We have also been busy visiting families, and have identified another few vulnerable families where we are hoping to re-home does.  One family Thando and I visited live over 8 miles from us on a very ‘scenic’ road!  We were lucky to be able to get to a speed of 6 miles an hour for most of the drive.  We will need to move the goats there before the rains begin as I do not think a vehicle will be able to travel those roads easily when the wet season is upon us.

The team here at the American Foundation for Children with AIDS thanks you for supporting this project and the work we do for the children in Africa.  As you start to make decisions regarding your 2019 giving, please keep us in mind so we can continue our good work.  We wish you a new year full of many blessings and as much hope as you have shared with us.  If you would like to learn even more about what we do or how you can meet some of the children you have helped, please contact Tanya Weaver at 

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Jacaranda Trees
Jacaranda Trees

It is the purple month yet again!  The Jacaranda trees are in full bloom and where roads have them planted in abundance along each side, it is like driving thru a purple tunnel.  Lovely.

It has been an exciting and eventful month on the Goat Farm!  We started the month weaning Pizza and Charlotte, which they thought was totally unnecessary and were happy to inform us of their displeasure.  They are VERY loud and vocal kids!  Weaning means we also slowly stop milking their mums, Piglet and Brittany.  So we needed new milkers and decided it was time to take Clover and Flower (the twins), Hazel and Sunny away from their mums for the nights as they are now nearly 3 months old.  This means in the morning their mums, Demmy, Wendy and Princess have milk  for us before reuniting with their kids for the day.  We feel this is a more gentle way to wean than to just remove the kids from their mums ‘cold turkey’ so to speak!  However, it does mean we have a couple of noisy nights as everyone settles to the new routine.

Mid-month we had a call from Edelow, one of our beneficiaries, whose three goats had already expanded to 6 by March of this year (sadly one passed away during a very cold spell in July).  Edelow was very worried about one of her kids who was not looking well.  Thando and I leapt into the ‘Goat Ambulance’ with our Home Visit medical box and headed off to do a house call.  While we were there we noticed that Daisy, one of the original mamas Edelow had received, was looking unhappy.  She was pregnant, but Edelow assured us she was not due until end of October.  We medicated her as well, prayed for healing and returned home.  But Edelow’s story is not yet complete! Five days later we received a frantic call from her saying that Daisy was not at all well.  Off we go for another home visit and this time we decided we would bring Daisy back for intensive care so we could watch her, rather than travel to and from Edelow’s home which is at least five miles away.  We couldn’t see much wrong with Daisy over the next few days as we monitored her.  She was very quiet initially and not keen to eat.  Then she settled down and wanted to reunite with her old friends in our herd!  She went out with the herd for a few days before we took her back home to Edelow.   The next day we get an excited call from Edelow to say that Daisy has given birth to twins!  According to Edelow’s due date they were three weeks early!  All is well though and Edelow’s herd has increased now to seven with her twins, a boy and a girl.  Her other two does are due in the next month as well, so if all goes well before the year is up, she will have at least tripled her herd.  She is an excited lady!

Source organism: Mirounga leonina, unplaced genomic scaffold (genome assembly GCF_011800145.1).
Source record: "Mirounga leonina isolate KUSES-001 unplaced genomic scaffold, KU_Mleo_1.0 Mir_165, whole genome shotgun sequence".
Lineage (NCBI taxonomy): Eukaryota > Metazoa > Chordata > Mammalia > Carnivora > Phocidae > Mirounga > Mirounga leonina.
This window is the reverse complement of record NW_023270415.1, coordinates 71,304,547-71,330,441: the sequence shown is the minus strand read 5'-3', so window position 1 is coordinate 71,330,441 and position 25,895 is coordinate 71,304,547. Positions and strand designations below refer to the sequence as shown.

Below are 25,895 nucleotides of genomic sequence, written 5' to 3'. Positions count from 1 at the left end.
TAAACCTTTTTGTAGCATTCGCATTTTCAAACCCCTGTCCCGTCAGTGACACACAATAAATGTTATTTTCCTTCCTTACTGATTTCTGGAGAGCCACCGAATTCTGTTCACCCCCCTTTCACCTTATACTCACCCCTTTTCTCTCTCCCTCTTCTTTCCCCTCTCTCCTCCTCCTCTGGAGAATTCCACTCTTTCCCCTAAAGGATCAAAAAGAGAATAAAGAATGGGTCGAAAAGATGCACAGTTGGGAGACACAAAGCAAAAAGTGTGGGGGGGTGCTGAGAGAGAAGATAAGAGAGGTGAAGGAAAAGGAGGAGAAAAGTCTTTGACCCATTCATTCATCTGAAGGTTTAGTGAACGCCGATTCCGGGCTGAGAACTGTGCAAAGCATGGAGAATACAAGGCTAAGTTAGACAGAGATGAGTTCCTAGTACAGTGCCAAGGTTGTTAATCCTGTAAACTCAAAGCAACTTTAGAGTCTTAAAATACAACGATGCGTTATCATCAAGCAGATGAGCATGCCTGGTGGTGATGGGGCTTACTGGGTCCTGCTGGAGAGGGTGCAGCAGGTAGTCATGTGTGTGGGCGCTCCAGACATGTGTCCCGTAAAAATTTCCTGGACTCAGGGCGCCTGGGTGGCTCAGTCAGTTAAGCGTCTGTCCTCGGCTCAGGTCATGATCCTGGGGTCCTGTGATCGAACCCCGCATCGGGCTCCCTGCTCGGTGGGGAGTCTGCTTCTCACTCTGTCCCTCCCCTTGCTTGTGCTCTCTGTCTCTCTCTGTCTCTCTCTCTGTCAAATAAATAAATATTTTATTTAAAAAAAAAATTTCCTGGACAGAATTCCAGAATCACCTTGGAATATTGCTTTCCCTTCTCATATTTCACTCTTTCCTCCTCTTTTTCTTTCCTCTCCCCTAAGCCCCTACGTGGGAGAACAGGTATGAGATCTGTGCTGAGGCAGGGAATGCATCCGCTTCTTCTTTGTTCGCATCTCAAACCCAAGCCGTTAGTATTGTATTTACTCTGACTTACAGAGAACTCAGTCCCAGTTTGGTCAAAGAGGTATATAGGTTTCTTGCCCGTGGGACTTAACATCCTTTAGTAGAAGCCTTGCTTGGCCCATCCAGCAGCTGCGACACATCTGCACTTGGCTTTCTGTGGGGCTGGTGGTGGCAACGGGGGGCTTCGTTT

We have explored various methods of identifying each goat in the herd for ease of management. We tried to come up with a more practical method than tagging their ears.  We do not like this method as the goats sometimes get the tag caught on the wire fences and unless we are close by, can cause themselves an injury. We tried tattooing their ears, but that was unsuccessful and a lot of work.  However, as the goat herd grew and we had more and more unidentified goats running around, we have gone back to the ear tagging method again.  This month we chose a day and tagged all the untagged.  It is about as painful as ear piercing if done correctly.  The team did the deed without a drop of blood spilled and only a few ‘piercing’ complaints.  Job well done and we hope there will not be any fence issues!

What you may ask are we doing with the milk we are getting from the ladies we milk?  Several things, actually. We have donated some to a project in town that is assisting young school children with life skills.  One of those skills is soap making and they have introduced goat milk into the soap. We purchase some of the soap and sell it in our small craft shop. Making Kefir instead of purchasing yogurt for our kitchen. No longer purchasing milk from the shops. Making feta cheese.

We should soon be seeing more miracles on the farm when the birthing starts in just over a month.  Each birth still astounds me.  It is such a privilege to see these babes arrive in the world, usually with so much ease.  Within minutes they are up on their wobbly legs and searching for their mums’ udders.  We are in a great place – you should come and visit!

Until next time, I am off to make lunch: green salad with lots of feta!

Edelow and Daisy on Their Way Home
Edelow and Daisy on Their Way Home
The New Twins
The New Twins
Charlotte Minutes after Her Ear Piercing
Charlotte Minutes after Her Ear Piercing